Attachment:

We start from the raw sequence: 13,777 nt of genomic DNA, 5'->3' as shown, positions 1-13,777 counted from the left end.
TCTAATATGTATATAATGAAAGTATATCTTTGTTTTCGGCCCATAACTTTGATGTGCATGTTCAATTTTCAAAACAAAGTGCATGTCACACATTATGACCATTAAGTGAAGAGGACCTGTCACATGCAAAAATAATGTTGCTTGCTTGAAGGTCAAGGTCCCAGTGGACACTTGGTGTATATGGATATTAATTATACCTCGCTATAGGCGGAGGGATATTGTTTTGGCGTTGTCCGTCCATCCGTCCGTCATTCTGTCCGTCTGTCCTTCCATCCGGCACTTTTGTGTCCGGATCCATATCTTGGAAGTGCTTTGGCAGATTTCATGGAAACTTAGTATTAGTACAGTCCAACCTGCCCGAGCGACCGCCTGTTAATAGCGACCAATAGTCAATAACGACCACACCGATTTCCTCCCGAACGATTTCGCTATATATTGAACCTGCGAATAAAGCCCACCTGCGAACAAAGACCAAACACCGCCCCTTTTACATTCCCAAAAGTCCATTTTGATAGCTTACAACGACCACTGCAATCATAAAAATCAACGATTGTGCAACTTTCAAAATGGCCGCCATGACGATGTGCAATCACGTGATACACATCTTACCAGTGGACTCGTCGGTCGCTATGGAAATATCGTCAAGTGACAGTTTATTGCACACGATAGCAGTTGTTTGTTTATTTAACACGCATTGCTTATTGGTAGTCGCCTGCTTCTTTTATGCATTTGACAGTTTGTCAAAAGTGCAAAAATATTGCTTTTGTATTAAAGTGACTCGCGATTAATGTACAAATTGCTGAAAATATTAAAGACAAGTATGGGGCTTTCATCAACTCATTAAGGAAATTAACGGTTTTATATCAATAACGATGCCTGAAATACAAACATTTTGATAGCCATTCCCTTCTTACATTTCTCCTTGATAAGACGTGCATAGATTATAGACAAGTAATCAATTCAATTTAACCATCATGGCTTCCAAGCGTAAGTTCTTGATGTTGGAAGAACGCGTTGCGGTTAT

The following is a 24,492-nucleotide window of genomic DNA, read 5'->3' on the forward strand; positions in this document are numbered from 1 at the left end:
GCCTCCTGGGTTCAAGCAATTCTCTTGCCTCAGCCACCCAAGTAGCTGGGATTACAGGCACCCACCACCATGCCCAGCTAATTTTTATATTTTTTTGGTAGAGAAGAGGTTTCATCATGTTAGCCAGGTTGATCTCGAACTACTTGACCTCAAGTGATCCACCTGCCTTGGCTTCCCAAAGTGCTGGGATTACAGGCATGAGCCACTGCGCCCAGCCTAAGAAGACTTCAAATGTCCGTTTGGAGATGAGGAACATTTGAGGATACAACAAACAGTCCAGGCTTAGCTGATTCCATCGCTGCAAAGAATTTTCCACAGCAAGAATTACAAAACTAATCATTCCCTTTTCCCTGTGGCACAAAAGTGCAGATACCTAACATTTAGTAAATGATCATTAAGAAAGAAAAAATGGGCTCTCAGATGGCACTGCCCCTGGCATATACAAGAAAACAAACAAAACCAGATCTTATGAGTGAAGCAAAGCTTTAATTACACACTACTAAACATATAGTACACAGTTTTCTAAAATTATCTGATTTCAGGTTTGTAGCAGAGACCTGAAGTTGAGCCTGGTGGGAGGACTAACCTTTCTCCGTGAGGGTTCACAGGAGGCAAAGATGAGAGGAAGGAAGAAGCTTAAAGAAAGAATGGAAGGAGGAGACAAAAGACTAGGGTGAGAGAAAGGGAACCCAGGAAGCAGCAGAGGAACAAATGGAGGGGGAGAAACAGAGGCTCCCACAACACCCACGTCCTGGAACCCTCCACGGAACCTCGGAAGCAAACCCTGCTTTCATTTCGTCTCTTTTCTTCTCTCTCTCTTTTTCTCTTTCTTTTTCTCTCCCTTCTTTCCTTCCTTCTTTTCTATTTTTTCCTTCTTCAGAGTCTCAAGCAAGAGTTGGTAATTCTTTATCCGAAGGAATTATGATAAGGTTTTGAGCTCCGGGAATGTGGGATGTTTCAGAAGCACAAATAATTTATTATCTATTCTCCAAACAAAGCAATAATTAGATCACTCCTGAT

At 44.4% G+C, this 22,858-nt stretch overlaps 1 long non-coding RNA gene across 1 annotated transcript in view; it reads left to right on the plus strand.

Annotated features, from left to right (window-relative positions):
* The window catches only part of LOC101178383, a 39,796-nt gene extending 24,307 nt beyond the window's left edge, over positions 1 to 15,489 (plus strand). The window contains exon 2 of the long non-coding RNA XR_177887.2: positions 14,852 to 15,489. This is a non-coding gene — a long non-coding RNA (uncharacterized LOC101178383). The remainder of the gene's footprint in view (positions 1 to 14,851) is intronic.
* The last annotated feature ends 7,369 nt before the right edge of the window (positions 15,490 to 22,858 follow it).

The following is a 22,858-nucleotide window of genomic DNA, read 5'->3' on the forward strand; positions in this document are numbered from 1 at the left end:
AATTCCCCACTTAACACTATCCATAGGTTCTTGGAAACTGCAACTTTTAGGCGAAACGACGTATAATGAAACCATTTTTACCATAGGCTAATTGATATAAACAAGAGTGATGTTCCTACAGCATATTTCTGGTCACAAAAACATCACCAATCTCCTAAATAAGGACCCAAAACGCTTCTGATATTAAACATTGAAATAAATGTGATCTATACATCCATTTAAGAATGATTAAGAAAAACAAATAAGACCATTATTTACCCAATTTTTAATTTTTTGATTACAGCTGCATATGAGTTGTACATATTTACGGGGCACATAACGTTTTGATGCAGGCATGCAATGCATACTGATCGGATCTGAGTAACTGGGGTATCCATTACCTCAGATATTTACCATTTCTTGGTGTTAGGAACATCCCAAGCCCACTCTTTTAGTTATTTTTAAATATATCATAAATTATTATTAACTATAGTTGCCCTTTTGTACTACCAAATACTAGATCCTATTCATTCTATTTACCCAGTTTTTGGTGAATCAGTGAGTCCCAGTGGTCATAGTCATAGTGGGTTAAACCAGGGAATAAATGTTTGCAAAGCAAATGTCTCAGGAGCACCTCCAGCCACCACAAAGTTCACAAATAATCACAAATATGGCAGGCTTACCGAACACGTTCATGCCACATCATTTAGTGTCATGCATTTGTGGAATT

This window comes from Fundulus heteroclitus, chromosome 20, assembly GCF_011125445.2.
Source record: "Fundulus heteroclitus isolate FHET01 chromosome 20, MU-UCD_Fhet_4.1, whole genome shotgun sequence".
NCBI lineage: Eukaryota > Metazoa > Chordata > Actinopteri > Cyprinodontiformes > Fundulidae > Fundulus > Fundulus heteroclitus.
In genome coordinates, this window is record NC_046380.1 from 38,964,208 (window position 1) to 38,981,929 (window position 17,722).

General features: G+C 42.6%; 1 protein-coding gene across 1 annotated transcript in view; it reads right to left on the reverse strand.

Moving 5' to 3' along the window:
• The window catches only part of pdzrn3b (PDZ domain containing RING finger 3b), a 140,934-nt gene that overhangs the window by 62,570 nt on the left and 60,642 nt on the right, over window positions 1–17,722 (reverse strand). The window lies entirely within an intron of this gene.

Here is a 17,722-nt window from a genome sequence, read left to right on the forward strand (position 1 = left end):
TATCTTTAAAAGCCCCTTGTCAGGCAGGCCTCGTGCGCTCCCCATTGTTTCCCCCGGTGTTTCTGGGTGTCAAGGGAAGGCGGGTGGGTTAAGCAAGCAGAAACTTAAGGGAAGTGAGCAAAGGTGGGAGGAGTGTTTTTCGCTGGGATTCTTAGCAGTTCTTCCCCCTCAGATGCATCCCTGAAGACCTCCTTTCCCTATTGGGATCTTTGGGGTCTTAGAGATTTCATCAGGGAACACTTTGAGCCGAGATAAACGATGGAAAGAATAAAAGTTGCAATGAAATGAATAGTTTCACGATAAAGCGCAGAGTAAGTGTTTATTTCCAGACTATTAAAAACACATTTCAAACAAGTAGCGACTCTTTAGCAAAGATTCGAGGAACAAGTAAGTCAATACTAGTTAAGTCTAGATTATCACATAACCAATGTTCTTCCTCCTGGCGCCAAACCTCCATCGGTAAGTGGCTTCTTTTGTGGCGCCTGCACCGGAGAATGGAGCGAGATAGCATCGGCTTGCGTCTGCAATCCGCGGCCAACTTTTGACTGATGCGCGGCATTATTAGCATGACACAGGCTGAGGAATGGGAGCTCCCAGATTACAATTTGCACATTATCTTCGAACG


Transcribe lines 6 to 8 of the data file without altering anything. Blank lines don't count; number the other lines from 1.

Annotated features, from left to right (window-relative positions):
* The window catches only part of LOC101178383, a 39,796-nt gene extending 24,307 nt beyond the window's left edge, over positions 1 to 15,489 (plus strand). The window contains exon 2 of the long non-coding RNA XR_177887.2: positions 14,852 to 15,489. This is a non-coding gene — a long non-coding RNA (uncharacterized LOC101178383). The remainder of the gene's footprint in view (positions 1 to 14,851) is intronic.
* The last annotated feature ends 7,369 nt before the right edge of the window (positions 15,490 to 22,858 follow it).